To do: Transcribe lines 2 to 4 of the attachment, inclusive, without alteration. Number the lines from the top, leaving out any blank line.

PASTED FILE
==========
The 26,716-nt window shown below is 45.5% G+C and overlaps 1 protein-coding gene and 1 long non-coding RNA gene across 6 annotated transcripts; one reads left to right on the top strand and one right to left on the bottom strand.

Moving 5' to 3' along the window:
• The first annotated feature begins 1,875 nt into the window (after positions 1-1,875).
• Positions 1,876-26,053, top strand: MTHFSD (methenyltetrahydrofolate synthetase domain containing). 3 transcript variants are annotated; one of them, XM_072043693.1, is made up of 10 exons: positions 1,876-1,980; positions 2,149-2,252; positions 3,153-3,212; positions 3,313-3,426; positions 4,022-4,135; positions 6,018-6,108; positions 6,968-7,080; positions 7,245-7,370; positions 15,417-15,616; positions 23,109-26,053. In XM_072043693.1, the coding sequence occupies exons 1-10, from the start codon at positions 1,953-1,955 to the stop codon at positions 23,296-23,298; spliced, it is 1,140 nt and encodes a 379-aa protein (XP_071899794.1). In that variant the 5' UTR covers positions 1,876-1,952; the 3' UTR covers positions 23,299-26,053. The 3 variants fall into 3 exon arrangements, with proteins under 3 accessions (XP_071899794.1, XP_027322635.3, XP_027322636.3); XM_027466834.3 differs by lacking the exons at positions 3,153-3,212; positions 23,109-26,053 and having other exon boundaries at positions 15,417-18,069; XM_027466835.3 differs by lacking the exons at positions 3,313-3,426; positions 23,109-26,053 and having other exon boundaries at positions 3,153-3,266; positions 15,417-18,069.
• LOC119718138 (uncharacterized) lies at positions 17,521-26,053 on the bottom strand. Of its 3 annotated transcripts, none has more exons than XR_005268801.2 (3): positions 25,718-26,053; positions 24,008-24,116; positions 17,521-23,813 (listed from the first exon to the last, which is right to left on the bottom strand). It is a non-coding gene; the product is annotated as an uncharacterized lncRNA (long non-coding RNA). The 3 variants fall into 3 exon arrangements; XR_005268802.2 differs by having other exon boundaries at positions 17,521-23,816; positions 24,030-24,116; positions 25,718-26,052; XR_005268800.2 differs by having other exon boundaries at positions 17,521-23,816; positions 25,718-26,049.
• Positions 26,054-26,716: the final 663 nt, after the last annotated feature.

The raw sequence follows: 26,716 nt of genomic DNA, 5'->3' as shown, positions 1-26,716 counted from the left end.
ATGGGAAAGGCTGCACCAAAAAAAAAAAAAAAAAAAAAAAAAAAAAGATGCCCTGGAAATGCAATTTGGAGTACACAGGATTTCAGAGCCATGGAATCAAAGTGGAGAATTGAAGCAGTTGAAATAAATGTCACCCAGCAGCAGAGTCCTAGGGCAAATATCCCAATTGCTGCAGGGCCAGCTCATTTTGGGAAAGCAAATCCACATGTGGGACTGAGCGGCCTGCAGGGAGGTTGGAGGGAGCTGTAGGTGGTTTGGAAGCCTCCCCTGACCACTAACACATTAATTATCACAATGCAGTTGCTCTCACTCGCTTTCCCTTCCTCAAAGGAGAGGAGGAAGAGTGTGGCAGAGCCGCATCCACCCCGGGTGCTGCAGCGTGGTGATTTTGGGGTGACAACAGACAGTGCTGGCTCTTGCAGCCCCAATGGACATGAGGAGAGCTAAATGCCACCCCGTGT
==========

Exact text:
Moving 5' to 3' along the window:
• The first annotated feature begins 1,875 nt into the window (after positions 1-1,875).
• Positions 1,876-26,053, top strand: MTHFSD (methenyltetrahydrofolate synthetase domain containing). 3 transcript variants are annotated; one of them, XM_072043693.1, is made up of 10 exons: positions 1,876-1,980; positions 2,149-2,252; positions 3,153-3,212; positions 3,313-3,426; positions 4,022-4,135; positions 6,018-6,108; positions 6,968-7,080; positions 7,245-7,370; positions 15,417-15,616; positions 23,109-26,053. In XM_072043693.1, the coding sequence occupies exons 1-10, from the start codon at positions 1,953-1,955 to the stop codon at positions 23,296-23,298; spliced, it is 1,140 nt and encodes a 379-aa protein (XP_071899794.1). In that variant the 5' UTR covers positions 1,876-1,952; the 3' UTR covers positions 23,299-26,053. The 3 variants fall into 3 exon arrangements, with proteins under 3 accessions (XP_071899794.1, XP_027322635.3, XP_027322636.3); XM_027466834.3 differs by lacking the exons at positions 3,153-3,212; positions 23,109-26,053 and having other exon boundaries at positions 15,417-18,069; XM_027466835.3 differs by lacking the exons at positions 3,313-3,426; positions 23,109-26,053 and having other exon boundaries at positions 3,153-3,266; positions 15,417-18,069.